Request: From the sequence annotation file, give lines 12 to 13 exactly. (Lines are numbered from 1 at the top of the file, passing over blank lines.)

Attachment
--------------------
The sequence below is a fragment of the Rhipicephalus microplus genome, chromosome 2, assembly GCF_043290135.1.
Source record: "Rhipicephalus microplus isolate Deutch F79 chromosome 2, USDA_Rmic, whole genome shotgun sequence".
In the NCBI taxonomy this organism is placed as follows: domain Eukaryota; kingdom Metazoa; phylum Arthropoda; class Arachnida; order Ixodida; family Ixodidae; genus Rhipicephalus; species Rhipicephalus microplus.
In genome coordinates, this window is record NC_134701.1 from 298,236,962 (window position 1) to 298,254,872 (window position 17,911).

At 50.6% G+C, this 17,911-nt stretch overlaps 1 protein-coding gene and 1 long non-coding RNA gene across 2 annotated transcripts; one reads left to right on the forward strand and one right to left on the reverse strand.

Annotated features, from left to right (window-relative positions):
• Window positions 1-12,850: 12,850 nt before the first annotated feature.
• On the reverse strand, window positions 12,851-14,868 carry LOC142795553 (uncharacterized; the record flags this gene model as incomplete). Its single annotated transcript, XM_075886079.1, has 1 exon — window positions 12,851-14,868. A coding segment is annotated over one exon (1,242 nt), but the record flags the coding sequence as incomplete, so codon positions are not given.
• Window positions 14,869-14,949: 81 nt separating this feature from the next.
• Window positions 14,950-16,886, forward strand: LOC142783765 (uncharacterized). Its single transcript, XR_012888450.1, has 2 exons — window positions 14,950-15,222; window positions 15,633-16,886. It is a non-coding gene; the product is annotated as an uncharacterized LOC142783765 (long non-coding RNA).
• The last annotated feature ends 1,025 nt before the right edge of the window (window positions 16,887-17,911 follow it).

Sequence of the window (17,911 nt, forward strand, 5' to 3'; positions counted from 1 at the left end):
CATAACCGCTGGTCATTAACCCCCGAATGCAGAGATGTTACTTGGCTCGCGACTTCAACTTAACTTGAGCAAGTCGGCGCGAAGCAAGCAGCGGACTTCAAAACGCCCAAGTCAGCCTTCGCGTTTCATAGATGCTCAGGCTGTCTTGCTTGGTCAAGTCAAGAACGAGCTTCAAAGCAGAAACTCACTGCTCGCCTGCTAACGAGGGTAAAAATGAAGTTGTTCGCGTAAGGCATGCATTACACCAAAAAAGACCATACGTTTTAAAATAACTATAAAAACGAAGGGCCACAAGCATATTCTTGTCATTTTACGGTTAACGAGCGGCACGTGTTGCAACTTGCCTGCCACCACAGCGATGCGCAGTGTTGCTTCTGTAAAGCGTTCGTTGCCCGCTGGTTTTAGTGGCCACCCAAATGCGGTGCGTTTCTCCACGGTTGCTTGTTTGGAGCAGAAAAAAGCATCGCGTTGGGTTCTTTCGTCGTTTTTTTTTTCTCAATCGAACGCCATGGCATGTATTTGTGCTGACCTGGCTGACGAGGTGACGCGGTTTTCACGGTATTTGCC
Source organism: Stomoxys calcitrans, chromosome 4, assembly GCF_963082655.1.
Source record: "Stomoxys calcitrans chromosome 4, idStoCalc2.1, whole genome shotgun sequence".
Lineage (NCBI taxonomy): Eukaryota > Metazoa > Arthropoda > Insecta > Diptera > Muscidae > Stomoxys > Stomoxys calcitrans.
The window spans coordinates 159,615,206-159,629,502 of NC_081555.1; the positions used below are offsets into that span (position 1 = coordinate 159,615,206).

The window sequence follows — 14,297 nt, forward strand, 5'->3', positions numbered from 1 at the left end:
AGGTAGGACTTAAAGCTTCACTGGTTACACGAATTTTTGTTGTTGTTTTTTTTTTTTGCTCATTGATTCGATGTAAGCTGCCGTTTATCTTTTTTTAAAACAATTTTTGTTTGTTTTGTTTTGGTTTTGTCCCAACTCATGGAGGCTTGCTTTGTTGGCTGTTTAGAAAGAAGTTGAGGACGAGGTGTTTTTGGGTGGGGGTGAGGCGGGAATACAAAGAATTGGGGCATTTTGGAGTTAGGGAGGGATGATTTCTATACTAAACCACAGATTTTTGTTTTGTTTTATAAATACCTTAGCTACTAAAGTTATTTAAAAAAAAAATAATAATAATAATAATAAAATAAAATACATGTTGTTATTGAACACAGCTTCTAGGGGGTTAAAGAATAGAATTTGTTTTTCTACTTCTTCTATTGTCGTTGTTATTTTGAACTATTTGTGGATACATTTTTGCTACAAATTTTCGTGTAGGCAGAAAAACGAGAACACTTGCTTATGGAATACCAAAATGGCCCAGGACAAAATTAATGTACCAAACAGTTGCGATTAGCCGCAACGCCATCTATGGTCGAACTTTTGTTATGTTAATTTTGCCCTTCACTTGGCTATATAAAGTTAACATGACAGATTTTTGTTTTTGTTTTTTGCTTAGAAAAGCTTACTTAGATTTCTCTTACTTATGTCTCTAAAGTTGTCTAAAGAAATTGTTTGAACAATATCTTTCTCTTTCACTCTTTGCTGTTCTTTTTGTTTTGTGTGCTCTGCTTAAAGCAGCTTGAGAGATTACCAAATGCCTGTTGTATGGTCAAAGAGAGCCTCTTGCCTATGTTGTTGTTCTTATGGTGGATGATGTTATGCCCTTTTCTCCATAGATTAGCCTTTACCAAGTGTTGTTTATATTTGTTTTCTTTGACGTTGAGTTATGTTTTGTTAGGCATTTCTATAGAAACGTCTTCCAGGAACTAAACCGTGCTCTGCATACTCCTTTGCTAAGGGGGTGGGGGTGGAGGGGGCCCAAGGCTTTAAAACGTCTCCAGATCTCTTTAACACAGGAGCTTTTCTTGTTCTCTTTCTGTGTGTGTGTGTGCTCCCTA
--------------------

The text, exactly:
Sequence of the window (17,911 nt, forward strand, 5' to 3'; positions counted from 1 at the left end):
CATAACCGCTGGTCATTAACCCCCGAATGCAGAGATGTTACTTGGCTCGCGACTTCAACTTAACTTGAGCAAGTCGGCGCGAAGCAAGCAGCGGACTTCAAAACGCCCAAGTCAGCCTTCGCGTTTCATAGATGCTCAGGCTGTCTTGCTTGGTCAAGTCAAGAACGAGCTTCAAAGCAGAAACTCACTGCTCGCCTGCTAACGAGGGTAAAAATGAAGTTGTTCGCGTAAGGCATGCATTACACCAAAAAAGACCATACGTTTTAAAATAACTATAAAAACGAAGGGCCACAAGCATATTCTTGTCATTTTACGGTTAACGAGCGGCACGTGTTGCAACTTGCCTGCCACCACAGCGATGCGCAGTGTTGCTTCTGTAAAGCGTTCGTTGCCCGCTGGTTTTAGTGGCCACCCAAATGCGGTGCGTTTCTCCACGGTTGCTTGTTTGGAGCAGAAAAAAGCATCGCGTTGGGTTCTTTCGTCGTTTTTTTTTTCTCAATCGAACGCCATGGCATGTATTTGTGCTGACCTGGCTGACGAGGTGACGCGGTTTTCACGGTATTTGCC